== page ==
Writing for LEP Readers
I am sure you already know the most important thing to do when you write for an LEP audience. So I will not remind you to write in the plainest most readable English that you can manage, before you translate into another language. Find plentiful, but not overwhelming, resources for writing readable materials in the Plain Language / Readability section of MassLegalServices.
Another important step is make sure:
- your accents and special characters are correct and
- you do not spend more time than you absolutely have to getting ñ and ó and other *diacritical marks into your work.
Some people I know, just leave these special characters out. They expect and hope someone who really knows the language and cares about details will fix.
Some people find other documents or web pages that already contain these characters. Then they painstakingly copy and paste individual characters.
Others use the character map selecting specific characters, copying and then pasting.
Some of the techiest people I know already have the alt key + number combinations memorized. This technique enables you to type almost any character with 4 strokes on the keyboard - as long as the numlock on your keyboard works. This is the technique I used to use. I used to have a little chart with the key combinations for the characters I could not get on my keyboard.
Then I bought my latest greatest laptop. Alas there is no numlock on my keyboard. I Googled and read forum after forum searching for how to get the special numbered keys that combine with the alt key to produce special characters. No one had any answers, some people had ideas. Those ideas did not work for me. Finally, I emailed and then phoned the makers of my laptop, Lenovo Support. I persisted, in utter disbelief that Lenovo would deliberately produce a computer, in this day and age, that does not permit a user to type in international characters. "In a world where it is even more important than ever to to communicate in other languages? What about all those mutinational international big business types?" I asked.
"Nope, can't be done."
"Don't work." Was the response.
I did not pursue this goal relentlessly for months but I did spend hours on some weekends and evenings and days when I just couldn't focus on the intricacies of who had health insurance and who paid child support and whether they were male or female custodial or non-custodial parent for the Do It Yourself Child Support Court Forms interviews I have been working on for 2 1/2 years. All in all, adding up the hours, I spent far too much time looking, as you do. But it really bugs me!
We are just now getting ready to do another major test of our Spanish Do It Yourself Child Support Court Forms. Today after spending two weeks copying and pasting Spanish text into interviews and very sensitive to the fact that our first round of tests revealed a deep dissatisfaction from our testers about the neglectful way we haphazardly sprinkle accents, tildes and other critical punctuation, or not around the place - as well as streams of English in all the wrong places, I got lucky!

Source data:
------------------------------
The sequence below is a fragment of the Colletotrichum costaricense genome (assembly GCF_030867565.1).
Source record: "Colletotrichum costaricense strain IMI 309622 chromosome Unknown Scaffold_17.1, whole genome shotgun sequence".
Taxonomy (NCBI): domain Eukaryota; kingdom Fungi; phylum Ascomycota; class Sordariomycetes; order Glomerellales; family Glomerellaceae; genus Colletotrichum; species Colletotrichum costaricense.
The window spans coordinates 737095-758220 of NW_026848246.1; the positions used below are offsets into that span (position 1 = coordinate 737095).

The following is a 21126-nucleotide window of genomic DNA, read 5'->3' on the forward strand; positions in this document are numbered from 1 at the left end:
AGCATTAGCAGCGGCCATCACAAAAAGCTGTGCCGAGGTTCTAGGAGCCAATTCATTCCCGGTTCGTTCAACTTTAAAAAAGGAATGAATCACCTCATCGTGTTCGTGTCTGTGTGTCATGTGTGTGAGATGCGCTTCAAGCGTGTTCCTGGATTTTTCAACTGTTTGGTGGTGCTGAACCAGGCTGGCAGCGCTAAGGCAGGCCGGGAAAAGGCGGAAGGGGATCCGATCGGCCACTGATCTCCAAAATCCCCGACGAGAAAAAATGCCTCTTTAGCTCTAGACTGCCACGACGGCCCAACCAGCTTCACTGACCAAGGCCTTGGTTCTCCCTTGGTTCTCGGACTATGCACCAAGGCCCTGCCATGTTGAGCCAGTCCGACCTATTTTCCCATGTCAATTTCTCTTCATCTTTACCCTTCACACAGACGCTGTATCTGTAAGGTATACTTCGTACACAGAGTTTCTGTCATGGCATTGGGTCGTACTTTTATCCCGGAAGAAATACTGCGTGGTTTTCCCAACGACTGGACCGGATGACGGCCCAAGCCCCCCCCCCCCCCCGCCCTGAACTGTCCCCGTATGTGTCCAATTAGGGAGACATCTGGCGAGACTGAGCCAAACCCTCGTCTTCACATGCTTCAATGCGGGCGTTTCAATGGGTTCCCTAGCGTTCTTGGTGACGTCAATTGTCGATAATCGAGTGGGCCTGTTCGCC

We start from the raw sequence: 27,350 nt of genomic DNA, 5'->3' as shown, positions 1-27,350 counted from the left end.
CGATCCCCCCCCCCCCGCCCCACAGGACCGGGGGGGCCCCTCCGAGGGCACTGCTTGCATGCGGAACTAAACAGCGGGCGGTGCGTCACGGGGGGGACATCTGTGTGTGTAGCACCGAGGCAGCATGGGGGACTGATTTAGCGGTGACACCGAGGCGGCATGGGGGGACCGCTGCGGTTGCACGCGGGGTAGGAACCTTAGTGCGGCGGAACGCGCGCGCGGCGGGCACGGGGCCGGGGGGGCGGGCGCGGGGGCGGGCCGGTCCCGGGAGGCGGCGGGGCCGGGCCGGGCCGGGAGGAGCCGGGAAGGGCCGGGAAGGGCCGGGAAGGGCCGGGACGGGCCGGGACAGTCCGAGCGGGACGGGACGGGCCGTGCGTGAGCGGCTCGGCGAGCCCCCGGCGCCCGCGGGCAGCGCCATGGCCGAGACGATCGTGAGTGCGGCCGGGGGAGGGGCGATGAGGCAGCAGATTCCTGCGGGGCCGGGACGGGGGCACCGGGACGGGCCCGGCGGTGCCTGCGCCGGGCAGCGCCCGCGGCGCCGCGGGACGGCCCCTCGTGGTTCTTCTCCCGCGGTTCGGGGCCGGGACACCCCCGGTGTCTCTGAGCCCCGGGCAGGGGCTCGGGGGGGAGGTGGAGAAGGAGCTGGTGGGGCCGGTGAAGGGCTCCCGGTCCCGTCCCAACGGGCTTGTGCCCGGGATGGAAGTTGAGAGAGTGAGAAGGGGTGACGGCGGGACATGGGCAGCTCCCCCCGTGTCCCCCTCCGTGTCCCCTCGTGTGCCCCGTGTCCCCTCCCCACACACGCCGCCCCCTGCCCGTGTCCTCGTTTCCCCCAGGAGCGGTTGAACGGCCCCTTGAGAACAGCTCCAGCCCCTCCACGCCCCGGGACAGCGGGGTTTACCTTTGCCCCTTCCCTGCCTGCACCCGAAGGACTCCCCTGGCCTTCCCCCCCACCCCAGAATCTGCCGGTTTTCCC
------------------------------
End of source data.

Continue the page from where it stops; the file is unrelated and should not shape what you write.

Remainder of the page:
I really do get fed up selecting, copying and pasting from the character map or some other document. I want to be able to simply type the character I want or need so I tried one more time:
Use your keyboard to type diacritical marks
It only takes minutes to set up your computer to do this. Once you have it set up, you just need to remember to switch to the correct keyboard and fairly intuitive combinations for the different characters
- Install the English US International Keyboard on your computer - depending on your operating system you do this differently, but it involves
- Control Panel > Region and Language > Keyboards, you add the English-US International Keyboard to your keyboard choices
- Once the keyboard is installed a little keyboard will appear at the bottom of your taskbar. You can click on the keyboard to go back and forth between the regular standard keyboard, or the International one. Or if you user your mouse as little as possible, you can assign keyboard shortcuts to switch between languages.
- Then use the chart below to type the character you need.
|Press this key||Then press this key||Resulting character|
|'(APOSTROPHE)||c, e, y, u, i, o, a||ç, é, ý, ú, í, ó, á|
|"(QUOTATION MARK)||e, y, u, i, o, a||ë, ÿ, ü, ï, ö, ä|
|`(ACCENT GRAVE)||e, u, i, o, a||è, ù, ì, ò, à|
|~(TILDE)||o, n, a||õ, ñ, ã|
|^(CARET)||e, u, i, o, a||ê, û, î, ô, â|
|Alt + Ctrl(Alt key + Ctrl key)||1, /,||¡as in!, ¿,|
More details available from Microsoft Support How to use the United States-International keyboard layout in Windows 7, in Windows Vista, and in Windows X
*diacritical marks glossary word 2 points for you!
From Wikipedia: A diacritic // – also diacritical mark, diacritical point, diacritical sign from ancient Greek διά (dia, through) and κρίνω (krinein, to separate) – is aglyph added to a letter, or basic glyph. The term derives from the Greek διακριτικός (diakritikós, "distinguishing"). ... Some diacritical marks, such as the acute ( ´ ) and grave ( ` ) are often called accents. Diacritical marks may appear above or below a letter, or in some other position such as within the letter or between two letters.